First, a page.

More controversy sees Clark granted second period of special leave from council

SIC chief executive David Clark has been granted more special leave. Photo: Dave Donaldson. Click on photo to enlarge.
SIC chief executive David Clark has been granted more special leave. Photo: Dave Donaldson. Click on photo to enlarge.

The future of Shetland Islands Council chief executive David Clark was unclear this week after he was granted special holiday leave for the second time in only eight months in the job.

A statement released from Lerwick Town Hall yesterday said the council had received representation from Mr Clark’s legal team in response to “recent events,” although it declined to comment on exactly what was behind the move to get lawyers involved.

The statement added that Mr Clark, who only took up the senior post at the council last June, had been granted leave “whilst these issues are being resolved”.

This will be the second spell of extended leave Mr Clark has had since he followed in his father Ian’s footsteps – who became the SIC’s first chief executive in the 1970s and is credited with negotiating Shetland’s oil wealth at the birth of the Sullom Voe era – in the position.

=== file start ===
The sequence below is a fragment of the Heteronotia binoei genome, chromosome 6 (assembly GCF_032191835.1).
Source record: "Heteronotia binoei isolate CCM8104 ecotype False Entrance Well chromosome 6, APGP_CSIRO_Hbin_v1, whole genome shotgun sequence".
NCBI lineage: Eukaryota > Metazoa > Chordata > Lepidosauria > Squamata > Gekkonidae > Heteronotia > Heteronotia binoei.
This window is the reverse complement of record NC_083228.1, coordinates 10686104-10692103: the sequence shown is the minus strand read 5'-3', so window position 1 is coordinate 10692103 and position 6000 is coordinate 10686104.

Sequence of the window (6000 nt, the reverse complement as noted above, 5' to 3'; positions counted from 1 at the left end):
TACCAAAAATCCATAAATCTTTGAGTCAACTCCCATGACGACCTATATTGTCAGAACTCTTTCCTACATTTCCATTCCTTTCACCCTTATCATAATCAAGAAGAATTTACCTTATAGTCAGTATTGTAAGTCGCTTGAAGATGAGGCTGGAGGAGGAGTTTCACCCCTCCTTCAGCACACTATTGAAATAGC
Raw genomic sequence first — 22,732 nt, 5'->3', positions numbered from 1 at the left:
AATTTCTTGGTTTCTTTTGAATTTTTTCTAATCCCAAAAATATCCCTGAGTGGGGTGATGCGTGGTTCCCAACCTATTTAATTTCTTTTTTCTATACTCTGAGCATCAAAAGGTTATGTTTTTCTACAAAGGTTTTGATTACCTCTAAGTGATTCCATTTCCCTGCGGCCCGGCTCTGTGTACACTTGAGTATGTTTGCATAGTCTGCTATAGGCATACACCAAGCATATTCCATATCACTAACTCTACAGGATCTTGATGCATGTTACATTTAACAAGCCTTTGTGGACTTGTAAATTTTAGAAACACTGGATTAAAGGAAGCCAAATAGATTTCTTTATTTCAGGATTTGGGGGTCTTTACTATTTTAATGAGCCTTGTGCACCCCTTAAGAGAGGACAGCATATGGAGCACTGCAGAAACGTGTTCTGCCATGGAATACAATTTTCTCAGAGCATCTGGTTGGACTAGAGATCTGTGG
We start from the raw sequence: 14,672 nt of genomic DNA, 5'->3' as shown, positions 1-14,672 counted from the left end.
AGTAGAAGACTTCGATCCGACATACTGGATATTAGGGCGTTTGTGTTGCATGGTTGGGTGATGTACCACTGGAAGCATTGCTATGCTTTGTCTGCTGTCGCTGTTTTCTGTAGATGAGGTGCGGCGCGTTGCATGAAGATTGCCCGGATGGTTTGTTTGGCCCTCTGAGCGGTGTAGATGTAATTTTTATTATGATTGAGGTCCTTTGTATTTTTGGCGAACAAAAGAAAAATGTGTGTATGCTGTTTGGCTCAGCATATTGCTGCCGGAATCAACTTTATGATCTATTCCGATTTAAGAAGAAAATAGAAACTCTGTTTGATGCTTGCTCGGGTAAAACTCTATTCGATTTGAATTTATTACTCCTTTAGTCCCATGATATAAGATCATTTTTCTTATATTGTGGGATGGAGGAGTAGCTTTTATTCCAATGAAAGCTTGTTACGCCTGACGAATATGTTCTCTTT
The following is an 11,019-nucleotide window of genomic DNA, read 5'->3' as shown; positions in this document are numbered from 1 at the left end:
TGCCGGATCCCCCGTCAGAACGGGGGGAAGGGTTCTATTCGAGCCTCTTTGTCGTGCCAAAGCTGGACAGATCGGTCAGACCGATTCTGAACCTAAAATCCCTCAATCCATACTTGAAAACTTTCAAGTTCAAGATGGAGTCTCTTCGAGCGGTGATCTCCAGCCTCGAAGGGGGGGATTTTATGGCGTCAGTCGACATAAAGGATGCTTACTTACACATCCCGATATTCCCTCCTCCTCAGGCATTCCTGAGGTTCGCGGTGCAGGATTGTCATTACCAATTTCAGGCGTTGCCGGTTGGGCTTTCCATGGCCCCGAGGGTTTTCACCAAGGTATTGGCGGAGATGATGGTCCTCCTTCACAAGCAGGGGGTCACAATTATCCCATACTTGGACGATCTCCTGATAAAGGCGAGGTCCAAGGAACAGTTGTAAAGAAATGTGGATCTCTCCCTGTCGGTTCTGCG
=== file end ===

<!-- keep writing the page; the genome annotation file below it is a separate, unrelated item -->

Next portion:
Mr Clark was only three months into his role when he was forced to take an unscheduled break over allegations he had threatened councillor Jonathan Wills with violence – although an investigation found no proof to substantiate the claim.

The chief executive had already caused a row when he “deleted” the post of assistant chief executive Willie Shannon without prior consultation over the move.

Questions were asked over his appointment of former business associate Andrew Laidler to conduct a review of the £49 million Anderson High School project.

Mr Clark also courted controversy when he was found drinking in his office at Lerwick Town Hall, although he claimed to have been off duty at the time and was enjoying a celebratory drink with Mr Laidler following the completion of the high school review.

In December six councillors submitted a complaint about Mr Clark’s performance and the Accounts Commission announced it would investigate the authority.

Mr Clark’s reputation was not helped by sensational coverage concerning his private life which featured in The Sun newspaper a fortnight ago.


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